Take the 2-minute tour ×
Mathematics Stack Exchange is a question and answer site for people studying math at any level and professionals in related fields. It's 100% free, no registration required.

Prove that:

$ \rightarrow\sum_{k=1}^n f(\frac{k}{n})\sum_{k=1}^n k{f(\frac{k}{n})}^2\le\sum_{k=1}^n kf(\frac{k}{n})\sum_{k=1}^n{f(\frac{k}{n})}^2 $

Given $f(x)$ is a positive function and also monotonic decreasing function.

share|improve this question
    
divide through by $(\sum_{k=1}^n f(\frac{k}{n}))^2$ and it looks like a correlation inequality, you want to show that the 2 increasing functions k and $f(\frac{k}{n})$ are positively correlated under etc. which is true and easy –  mike Oct 19 '12 at 17:29
    
I didnt follow it ? Can you elaborate it please –  Sai Krishna Deep Oct 22 '12 at 13:35
    
I see you have an answer , en.wikipedia.org/wiki/FKG_inequality is slightly abstract, but mentions the case you need. your case can also be done by the very intuitive rearrangement inequality, which is duscussed here en.wikipedia.org/wiki/Rearrangement_inequality –  mike Oct 22 '12 at 14:38
    
Hmmm... I dont see a trivial way by rearrangement inequality.Already tried that method! But i guesss FKG will work –  Sai Krishna Deep Oct 23 '12 at 14:23
    
write it down for all permutations and sum over the permuations, and it gives the correaltion inequality. –  mike Oct 23 '12 at 14:31

1 Answer 1

up vote 3 down vote accepted

Denote $a_k=f\left(\frac{k}{n}\right).$
(Proof by induction). Let $P(n)$ be the statement $$\sum\limits_{k=1}^n f\left(\frac{k}{n}\right)\sum\limits_{k=1}^n k\left(f\left(\frac{k}{n}\right)\right)^2\leqslant\sum\limits_{k=1}^n kf\left(\frac{k}{n}\right)\sum\limits_{k=1}^n\left(f\left(\frac{k}{n}\right)\right)^2$$ or, in shorter form $$\sum\limits_{k=1}^n a_k\sum\limits_{k=1}^n ka_k^2\leqslant\sum\limits_{k=1}^n ka_k\sum\limits_{k=1}^na_k^2.$$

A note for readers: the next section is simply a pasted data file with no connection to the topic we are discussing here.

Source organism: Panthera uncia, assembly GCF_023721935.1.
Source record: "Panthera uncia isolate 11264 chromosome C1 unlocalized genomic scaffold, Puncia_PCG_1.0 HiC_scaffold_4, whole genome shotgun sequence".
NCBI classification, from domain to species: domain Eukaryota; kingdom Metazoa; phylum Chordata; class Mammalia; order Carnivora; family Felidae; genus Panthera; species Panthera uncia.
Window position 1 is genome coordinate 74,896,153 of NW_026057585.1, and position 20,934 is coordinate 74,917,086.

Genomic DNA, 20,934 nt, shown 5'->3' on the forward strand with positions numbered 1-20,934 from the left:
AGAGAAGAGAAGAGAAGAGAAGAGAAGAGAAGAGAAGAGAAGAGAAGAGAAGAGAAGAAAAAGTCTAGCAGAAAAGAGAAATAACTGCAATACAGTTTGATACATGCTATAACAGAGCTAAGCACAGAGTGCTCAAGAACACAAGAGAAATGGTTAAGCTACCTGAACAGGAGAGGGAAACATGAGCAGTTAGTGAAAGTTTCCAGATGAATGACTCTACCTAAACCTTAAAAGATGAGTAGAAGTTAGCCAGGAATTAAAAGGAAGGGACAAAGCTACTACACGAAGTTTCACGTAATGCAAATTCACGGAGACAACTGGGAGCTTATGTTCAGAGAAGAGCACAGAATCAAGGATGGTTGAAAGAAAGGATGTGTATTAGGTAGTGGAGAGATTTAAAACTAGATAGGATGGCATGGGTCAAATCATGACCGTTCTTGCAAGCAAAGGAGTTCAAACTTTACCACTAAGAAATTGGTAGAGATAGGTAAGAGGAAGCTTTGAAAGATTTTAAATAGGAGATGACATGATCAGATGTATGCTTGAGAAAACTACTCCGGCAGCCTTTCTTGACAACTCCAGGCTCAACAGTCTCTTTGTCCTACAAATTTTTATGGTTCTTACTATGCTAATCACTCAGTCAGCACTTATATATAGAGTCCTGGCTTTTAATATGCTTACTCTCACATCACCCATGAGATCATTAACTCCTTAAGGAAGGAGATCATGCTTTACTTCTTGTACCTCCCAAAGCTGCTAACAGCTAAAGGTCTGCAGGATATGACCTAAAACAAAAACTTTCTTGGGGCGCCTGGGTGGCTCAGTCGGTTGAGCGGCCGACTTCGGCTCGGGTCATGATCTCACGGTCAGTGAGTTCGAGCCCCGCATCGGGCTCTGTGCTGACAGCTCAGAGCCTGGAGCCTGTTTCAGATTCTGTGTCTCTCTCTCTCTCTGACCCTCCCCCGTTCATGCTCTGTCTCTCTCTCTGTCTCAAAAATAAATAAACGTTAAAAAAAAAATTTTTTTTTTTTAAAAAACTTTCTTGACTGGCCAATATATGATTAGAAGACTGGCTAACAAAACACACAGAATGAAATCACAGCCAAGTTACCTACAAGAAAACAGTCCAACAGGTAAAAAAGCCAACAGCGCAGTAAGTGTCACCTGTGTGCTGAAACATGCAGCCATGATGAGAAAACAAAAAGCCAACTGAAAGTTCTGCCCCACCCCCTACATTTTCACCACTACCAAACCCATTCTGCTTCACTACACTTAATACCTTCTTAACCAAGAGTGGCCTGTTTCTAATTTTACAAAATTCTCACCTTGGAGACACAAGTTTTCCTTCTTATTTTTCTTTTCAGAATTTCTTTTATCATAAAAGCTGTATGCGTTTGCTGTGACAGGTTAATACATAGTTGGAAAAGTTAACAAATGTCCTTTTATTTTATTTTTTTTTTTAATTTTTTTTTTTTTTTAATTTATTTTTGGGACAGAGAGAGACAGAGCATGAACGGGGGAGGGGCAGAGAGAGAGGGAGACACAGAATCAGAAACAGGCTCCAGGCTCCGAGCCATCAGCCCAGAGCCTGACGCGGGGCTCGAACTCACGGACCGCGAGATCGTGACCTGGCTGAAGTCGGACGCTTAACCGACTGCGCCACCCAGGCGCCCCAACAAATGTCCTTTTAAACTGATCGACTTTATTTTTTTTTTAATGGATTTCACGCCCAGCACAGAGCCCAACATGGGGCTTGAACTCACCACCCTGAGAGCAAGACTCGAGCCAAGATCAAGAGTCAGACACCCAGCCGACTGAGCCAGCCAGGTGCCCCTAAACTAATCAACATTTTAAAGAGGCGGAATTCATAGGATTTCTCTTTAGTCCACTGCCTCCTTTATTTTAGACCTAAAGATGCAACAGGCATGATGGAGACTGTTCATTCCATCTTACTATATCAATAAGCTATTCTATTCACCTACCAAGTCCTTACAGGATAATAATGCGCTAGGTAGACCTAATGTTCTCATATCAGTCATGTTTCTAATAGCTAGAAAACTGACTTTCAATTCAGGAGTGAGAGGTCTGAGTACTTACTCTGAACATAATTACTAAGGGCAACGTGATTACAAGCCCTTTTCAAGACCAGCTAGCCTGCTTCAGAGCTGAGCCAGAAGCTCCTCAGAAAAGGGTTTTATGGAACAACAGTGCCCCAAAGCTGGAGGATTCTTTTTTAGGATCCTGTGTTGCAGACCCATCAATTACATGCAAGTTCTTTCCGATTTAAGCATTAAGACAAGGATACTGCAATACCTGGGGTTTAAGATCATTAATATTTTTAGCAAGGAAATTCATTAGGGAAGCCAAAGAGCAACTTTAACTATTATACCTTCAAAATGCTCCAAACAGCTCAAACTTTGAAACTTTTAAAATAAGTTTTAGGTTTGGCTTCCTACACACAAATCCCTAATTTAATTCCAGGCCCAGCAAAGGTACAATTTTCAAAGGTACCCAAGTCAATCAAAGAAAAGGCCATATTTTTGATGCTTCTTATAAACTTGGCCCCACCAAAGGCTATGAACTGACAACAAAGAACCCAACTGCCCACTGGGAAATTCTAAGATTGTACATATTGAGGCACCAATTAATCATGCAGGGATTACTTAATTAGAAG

1. (Basis) For $n=1$ we have: $a_1\cdot a_1= a_1\cdot a_1$
  2. (Induction step). We assume that $P(n)$ is true and prove that $P(n+1)$ is true. For LHS of $P(n+1)$: \begin{equation} \sum\limits_{k=1}^{n+1} a_k\sum\limits_{k=1}^{n+1} ka_k^2 = \left(\sum\limits_{k=1}^{n} a_k +a_{n+1} \right) \left(\sum\limits_{k=1}^{n} k a_k^2 + (n+1) a_{n+1}^2 \right)=\\ \sum\limits_{k=1}^{n} a_k\sum\limits_{k=1}^{n} ka_k^2 + (n+1)a_{n+1}^2 \sum\limits_{k=1}^{n} a_k + a_{n+1} \sum\limits_{k=1}^{n} ka_k^2 + (n+1)a_{n+1}^3 \leqslant \\ \sum\limits_{k=1}^n ka_k\sum\limits_{k=1}^na_k^2 + (n+1)a_{n+1}^2 \sum\limits_{k=1}^{n} a_k + a_{n+1} \sum\limits_{k=1}^{n} ka_k^2 + (n+1)a_{n+1}^3\overset{def}{=} A. \end{equation} RHS of $P(n+1)$ equals: \begin{equation}\sum\limits_{k=1}^{n+1} ka_k\sum\limits_{k=1}^{n+1} a_k^2 = \left(\sum\limits_{k=1}^{n} ka_k + (n+1)a_{n+1}\right)\left(\sum\limits_{k=1}^{n} a_k^2 + a_{n+1}^2 \right) = \\ \sum\limits_{k=1}^n ka_k\sum\limits_{k=1}^na_k^2 + (n+1)a_{n+1}\sum\limits_{k=1}^{n} a_k^2 +a_{n+1}^2\sum\limits_{k=1}^{n} ka_k + (n+1)a_{n+1}^3\overset{def}{=} B. \end{equation} Next, \begin{equation} A-B= \left((n+1)a_{n+1}^2 \sum\limits_{k=1}^{n} a_k + a_{n+1} \sum\limits_{k=1}^{n} ka_k^2 \right) - \\ \left( (n+1)a_{n+1}\sum\limits_{k=1}^{n} a_k^2 +a_{n+1}^2\sum\limits_{k=1}^{n} ka_k \right) = \\ (n+1)a_{n+1} \left(a_{n+1}\sum\limits_{k=1}^{n} a_k -\sum\limits_{k=1}^{n} a_k^2 \right) + a_{n+1} \left(\sum\limits_{k=1}^{n} ka_k^2 - a_{n+1}\sum\limits_{k=1}^{n} k a_k \right)=\\ a_{n+1}^2 \sum\limits_{k=1}^{n} \left((n+1)a_k -k a_k \right) + a_{n+1}\sum\limits_{k=1}^{n} \left(k a_k^2 - (n+1)a_k^2 \right)=\\ a_{n+1}^2 \sum\limits_{k=1}^{n} {a_k(n+1-k)} - a_{n+1} \sum\limits_{k=1}^{n} {a_k^2(n+1-k)}=\\ a_{n+1} \sum\limits_{k=1}^{n} \left(a_{n+1}a_k (n+1-k) - {a_k^2(n+1-k)} \right)=\\ a_{n+1} \sum\limits_{k=1}^{n}{(n+1-k)(a_{n+1}a_k - a_k^2)}=\\ a_{n+1} \sum\limits_{k=1}^{n}{(n+1-k)a_k(a_{n+1} - a_k)}<0 \end{equation} since $\{a_k \}$ decreases.
share|improve this answer

Your Answer

 
discard

By posting your answer, you agree to the privacy policy and terms of service.

Not the answer you're looking for? Browse other questions tagged or ask your own question.